4. Research Design

The researcher is positing this work as a case study using TPACK framework for exploring teachers’ needs for integrating technology in their teaching and eventually decrease their technology resistance.

4.1 Research Context

Context is an essential part in any educational technology research (Rosenberg & Koehler, 2015). Therefore, in this section, the researcher is describing the target context and its culture in detail. The study is conducted in an Arabic Language Instruction (ALI) department in a Middle East university. The department targets teaching Arabic as a foreign language (AFL) to non-Arabic speakers from all over the world. Teachers have long years of teaching experience in that department ranging from 20 to 30 years.

In the target university, technology trainings are offered to teachers through different sources as highlighted in Table 2.

Source of training

Typical forms of engagement

Lab assistants

They work in the ALI and they have a technical background and they are aware of the digital technologies that support Arabic language. They can help teachers in choosing the technology that support Arabic. Therefore, the institution positions them as experts in technology (T) related to a certain content (C) which is Arabic.

Computer aided language learning (CALL) director

The CALL director is a teacher in the ALI department and has a computer science background. She updates teachers with the latest technologies used in teaching AFL pedagogically and is aware of the technologies that support the content they teach. Therefore, the institution positions her as an expert in T, C, and pedagogy (P).

Centre for learning and teaching (CLT)

The CLT is a centralised unit that serves the entire university without targeting a specific discipline. This unit updates teachers with the latest pedagogies used in teaching in general without focusing on technology. It also focuses on the latest technologies used in teaching. Therefore, the institution positions this unit as expert in P in addition to T and P together.

Student technology assistants (STA)

The STAs are either graduate or undergraduate students working with the CLT. They assist teachers in fixing any technical problem they might face while using the digital technology tools, which the CLT introduced before. Therefore, the institution positions them as experts in T only.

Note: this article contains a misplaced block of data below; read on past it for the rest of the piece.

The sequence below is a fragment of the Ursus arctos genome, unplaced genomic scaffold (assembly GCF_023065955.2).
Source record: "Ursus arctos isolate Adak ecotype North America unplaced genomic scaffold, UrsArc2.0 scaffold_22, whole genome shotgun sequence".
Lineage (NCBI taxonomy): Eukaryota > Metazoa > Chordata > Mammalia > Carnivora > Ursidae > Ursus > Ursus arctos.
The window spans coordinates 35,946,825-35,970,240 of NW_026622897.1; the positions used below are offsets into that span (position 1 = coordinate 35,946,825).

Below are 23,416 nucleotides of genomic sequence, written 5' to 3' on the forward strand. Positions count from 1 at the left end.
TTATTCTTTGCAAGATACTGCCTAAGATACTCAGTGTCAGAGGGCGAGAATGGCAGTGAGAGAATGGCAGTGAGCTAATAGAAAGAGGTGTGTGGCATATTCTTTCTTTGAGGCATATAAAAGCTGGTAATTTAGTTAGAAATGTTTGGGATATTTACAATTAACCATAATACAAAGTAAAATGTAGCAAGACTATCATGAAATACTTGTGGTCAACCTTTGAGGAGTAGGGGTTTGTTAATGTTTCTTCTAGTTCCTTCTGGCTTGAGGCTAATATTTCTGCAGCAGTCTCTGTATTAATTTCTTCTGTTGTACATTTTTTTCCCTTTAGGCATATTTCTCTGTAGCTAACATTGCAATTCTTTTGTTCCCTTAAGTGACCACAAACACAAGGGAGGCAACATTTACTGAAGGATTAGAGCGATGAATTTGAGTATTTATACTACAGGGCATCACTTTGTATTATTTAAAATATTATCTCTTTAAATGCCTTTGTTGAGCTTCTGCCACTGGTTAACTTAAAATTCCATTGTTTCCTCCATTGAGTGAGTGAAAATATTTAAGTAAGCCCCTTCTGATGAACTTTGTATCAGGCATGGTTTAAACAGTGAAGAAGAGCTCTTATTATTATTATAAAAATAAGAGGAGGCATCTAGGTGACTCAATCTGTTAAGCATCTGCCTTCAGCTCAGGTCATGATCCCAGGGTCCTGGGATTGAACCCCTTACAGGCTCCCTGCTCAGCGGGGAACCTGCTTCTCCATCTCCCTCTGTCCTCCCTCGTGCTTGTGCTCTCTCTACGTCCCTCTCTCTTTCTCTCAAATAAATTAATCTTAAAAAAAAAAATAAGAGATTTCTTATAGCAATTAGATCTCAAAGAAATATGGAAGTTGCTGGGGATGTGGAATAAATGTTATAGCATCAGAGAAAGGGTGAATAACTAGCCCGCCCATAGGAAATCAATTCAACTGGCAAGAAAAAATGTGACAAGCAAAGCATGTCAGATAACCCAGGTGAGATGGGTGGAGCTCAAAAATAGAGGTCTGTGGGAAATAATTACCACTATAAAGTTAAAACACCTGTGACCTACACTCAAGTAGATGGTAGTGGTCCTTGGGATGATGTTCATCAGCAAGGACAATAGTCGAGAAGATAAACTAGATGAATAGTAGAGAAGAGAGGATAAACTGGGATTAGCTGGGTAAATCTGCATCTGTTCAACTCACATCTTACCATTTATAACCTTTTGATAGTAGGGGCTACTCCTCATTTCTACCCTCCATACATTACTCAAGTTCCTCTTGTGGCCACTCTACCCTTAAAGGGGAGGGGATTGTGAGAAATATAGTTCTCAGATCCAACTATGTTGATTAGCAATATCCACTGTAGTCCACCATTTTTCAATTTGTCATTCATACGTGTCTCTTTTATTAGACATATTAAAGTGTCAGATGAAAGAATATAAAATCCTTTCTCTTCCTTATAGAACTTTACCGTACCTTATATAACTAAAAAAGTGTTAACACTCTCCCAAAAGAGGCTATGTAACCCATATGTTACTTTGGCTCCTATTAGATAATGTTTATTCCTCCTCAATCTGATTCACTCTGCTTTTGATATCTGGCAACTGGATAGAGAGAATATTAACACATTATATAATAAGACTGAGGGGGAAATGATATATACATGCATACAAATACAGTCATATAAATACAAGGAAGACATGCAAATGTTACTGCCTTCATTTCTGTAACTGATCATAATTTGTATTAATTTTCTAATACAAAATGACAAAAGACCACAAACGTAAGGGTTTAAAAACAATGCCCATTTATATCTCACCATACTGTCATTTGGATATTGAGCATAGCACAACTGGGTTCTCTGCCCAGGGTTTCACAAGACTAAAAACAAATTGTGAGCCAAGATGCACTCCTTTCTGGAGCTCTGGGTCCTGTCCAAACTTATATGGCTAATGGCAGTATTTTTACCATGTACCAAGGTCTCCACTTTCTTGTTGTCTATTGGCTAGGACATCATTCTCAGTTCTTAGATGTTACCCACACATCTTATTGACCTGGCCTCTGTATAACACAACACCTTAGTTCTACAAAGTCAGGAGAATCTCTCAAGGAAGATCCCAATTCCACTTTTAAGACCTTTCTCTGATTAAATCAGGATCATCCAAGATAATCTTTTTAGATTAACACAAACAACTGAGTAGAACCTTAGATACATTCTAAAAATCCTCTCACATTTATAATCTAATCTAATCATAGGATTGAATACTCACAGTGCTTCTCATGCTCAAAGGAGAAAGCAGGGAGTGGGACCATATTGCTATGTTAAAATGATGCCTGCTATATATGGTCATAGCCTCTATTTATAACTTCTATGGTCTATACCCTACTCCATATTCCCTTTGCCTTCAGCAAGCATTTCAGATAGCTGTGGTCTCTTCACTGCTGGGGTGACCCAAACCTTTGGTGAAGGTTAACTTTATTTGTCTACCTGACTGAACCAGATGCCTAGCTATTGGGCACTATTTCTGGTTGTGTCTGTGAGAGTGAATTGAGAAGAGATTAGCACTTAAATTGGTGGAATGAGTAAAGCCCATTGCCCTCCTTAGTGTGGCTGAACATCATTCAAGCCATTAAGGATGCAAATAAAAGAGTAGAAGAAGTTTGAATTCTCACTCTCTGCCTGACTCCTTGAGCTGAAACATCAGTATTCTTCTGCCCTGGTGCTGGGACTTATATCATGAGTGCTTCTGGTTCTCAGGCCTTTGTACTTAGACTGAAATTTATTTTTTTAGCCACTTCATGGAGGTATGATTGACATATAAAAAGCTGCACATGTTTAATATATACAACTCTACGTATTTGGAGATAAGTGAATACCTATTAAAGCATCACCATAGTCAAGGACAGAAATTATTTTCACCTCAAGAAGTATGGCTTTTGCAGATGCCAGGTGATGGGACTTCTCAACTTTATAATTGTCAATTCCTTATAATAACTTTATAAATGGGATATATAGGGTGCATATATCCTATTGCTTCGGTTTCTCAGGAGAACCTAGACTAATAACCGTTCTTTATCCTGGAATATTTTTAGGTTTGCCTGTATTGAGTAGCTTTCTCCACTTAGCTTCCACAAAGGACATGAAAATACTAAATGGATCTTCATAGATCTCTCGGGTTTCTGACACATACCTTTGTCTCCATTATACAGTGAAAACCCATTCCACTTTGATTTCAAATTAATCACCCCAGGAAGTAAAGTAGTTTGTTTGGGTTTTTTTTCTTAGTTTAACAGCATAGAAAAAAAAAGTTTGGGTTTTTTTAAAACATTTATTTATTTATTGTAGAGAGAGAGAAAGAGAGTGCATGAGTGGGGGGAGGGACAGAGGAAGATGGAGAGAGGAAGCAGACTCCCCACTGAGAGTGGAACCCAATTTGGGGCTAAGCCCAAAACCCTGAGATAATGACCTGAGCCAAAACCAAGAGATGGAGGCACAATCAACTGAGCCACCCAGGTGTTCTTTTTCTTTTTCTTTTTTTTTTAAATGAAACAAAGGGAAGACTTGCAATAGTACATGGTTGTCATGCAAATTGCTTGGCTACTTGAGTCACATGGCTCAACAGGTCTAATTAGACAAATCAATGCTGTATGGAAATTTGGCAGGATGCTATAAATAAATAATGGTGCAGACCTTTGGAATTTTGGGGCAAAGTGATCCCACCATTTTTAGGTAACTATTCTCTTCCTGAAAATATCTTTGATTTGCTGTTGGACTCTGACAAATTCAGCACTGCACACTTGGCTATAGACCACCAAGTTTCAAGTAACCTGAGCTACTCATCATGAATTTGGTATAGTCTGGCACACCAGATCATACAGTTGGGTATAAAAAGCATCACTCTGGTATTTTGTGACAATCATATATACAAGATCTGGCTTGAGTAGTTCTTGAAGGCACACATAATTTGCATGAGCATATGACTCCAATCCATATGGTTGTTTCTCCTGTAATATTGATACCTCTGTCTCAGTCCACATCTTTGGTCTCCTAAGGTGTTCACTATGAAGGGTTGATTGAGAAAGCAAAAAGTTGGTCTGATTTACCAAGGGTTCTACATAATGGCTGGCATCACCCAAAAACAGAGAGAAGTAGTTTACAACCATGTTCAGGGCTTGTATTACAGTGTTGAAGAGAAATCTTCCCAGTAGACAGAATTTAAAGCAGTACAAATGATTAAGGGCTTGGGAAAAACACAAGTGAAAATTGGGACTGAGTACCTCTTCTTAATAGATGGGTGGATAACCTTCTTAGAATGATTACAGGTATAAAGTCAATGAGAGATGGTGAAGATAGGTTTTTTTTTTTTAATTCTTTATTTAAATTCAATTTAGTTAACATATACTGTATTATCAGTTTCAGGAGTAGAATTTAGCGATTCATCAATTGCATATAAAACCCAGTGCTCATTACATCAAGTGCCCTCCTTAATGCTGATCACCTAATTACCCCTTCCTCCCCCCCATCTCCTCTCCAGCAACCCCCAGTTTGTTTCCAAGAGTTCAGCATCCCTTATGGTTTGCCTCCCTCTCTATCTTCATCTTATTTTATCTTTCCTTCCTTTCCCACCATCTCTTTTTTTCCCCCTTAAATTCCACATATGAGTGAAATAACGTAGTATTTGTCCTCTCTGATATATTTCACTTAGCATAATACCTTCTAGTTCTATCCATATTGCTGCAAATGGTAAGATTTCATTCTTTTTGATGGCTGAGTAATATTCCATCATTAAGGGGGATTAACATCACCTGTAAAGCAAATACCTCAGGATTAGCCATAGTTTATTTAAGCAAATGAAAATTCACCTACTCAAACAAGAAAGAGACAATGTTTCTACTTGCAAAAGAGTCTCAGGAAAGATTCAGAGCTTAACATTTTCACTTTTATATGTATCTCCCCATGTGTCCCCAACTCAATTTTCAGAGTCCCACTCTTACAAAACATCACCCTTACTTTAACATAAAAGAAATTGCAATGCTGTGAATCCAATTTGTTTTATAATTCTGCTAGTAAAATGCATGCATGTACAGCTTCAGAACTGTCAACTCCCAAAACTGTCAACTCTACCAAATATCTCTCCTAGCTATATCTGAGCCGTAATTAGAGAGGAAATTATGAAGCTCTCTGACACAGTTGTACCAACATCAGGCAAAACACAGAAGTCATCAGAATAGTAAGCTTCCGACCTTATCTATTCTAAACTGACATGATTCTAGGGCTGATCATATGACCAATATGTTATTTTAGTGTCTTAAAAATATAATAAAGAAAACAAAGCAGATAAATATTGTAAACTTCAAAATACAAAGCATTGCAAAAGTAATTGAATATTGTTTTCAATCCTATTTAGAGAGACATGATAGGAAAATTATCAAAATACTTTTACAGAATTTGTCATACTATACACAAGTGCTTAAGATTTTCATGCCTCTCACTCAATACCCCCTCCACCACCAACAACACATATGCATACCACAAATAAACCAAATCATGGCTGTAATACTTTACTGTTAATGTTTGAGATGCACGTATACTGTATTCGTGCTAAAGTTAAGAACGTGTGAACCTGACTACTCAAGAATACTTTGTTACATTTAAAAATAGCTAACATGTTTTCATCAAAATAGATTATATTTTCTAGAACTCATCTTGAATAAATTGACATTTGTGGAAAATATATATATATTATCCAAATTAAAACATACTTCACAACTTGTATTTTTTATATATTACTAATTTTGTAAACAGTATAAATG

AFL teachers

They are teachers who used technology in their teaching and wanted to share their experiences with their colleagues in the ALI. Therefore, the institution positions them as experts in C if they are teachers with little experience and CP if they are teachers with high experience.

Other teachers

They are teachers from different disciplines who want to share their experiences in using technology with other colleagues from the entire university. Therefore, the institution positions them the same as the above but the content is anything but Arabic.

Table 2: Source of training and the typical forms of engagement

As highlighted, there are many sources of technology trainings and there is still resistance in integrating it in AFL teaching. Therefore, there is a need to explore teachers’ needs with respect to the technology trainer they prefer to have in order to help them integrate technology in their teaching.

From the definitions highlighted previously in Table 1, the knowledge of the previously mentioned technology trainers falls into the different types of knowledge provided by the TPACK framework. For example, the “Lab assistants” fall into the TCK since they are experts in the technology that support the content area that teachers teach in specific. The “CALL director” falls into the TPCK since she is a teacher who is an expert in the technology related to teaching the same content which the other teachers teach in a pedagogical way. The “CLT” falls into the TPK and the PK since this unit shows teachers how to use technology in a pedagogical way without focusing on the subject they teach. In addition, it introduces teachers to new pedagogies used in teaching in general. The “STAs” fall into the TK since they help teachers with the technical problems they might face while using the digital technology tools in their teaching. The “AFL teachers” fall into the CK only if they have little experience in the content area they teach and they can fall into the PCK if they have more experience in teaching the target content. Finally, the “Other teachers” from different disciplines fall into the CK and the PCK except that the content can be anything but the content which teachers teach.

4.2 Researcher position in context

The researcher is considered an insider in the target context and that helped in: 1) recruiting teachers (participants) and 2) eliciting longer accounts and interpret nuanced responses.

4.3 Participants and sampling technique